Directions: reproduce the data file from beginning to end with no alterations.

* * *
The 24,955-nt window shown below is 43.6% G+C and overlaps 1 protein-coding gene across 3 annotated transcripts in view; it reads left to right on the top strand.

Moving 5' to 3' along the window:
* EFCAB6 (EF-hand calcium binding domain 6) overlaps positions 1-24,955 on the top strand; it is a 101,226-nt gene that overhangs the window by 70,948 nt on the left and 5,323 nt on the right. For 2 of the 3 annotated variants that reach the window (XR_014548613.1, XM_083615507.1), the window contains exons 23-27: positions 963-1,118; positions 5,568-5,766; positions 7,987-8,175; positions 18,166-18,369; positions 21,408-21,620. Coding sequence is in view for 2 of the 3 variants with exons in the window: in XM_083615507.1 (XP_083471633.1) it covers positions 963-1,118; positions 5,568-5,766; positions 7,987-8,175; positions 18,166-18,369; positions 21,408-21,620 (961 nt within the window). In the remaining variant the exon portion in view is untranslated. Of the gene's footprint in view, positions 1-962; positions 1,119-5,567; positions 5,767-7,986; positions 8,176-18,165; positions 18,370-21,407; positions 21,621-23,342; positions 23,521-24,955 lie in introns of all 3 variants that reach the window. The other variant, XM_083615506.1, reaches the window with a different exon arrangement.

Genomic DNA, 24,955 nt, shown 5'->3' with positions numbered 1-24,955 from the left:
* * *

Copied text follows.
The 24,955-nt window shown below is 43.6% G+C and overlaps 1 protein-coding gene across 3 annotated transcripts in view; it reads left to right on the top strand.

Moving 5' to 3' along the window:
* EFCAB6 (EF-hand calcium binding domain 6) overlaps positions 1-24,955 on the top strand; it is a 101,226-nt gene that overhangs the window by 70,948 nt on the left and 5,323 nt on the right. For 2 of the 3 annotated variants that reach the window (XR_014548613.1, XM_083615507.1), the window contains exons 23-27: positions 963-1,118; positions 5,568-5,766; positions 7,987-8,175; positions 18,166-18,369; positions 21,408-21,620. Coding sequence is in view for 2 of the 3 variants with exons in the window: in XM_083615507.1 (XP_083471633.1) it covers positions 963-1,118; positions 5,568-5,766; positions 7,987-8,175; positions 18,166-18,369; positions 21,408-21,620 (961 nt within the window). In the remaining variant the exon portion in view is untranslated. Of the gene's footprint in view, positions 1-962; positions 1,119-5,567; positions 5,767-7,986; positions 8,176-18,165; positions 18,370-21,407; positions 21,621-23,342; positions 23,521-24,955 lie in introns of all 3 variants that reach the window. The other variant, XM_083615506.1, reaches the window with a different exon arrangement.

Genomic DNA, 24,955 nt, shown 5'->3' with positions numbered 1-24,955 from the left: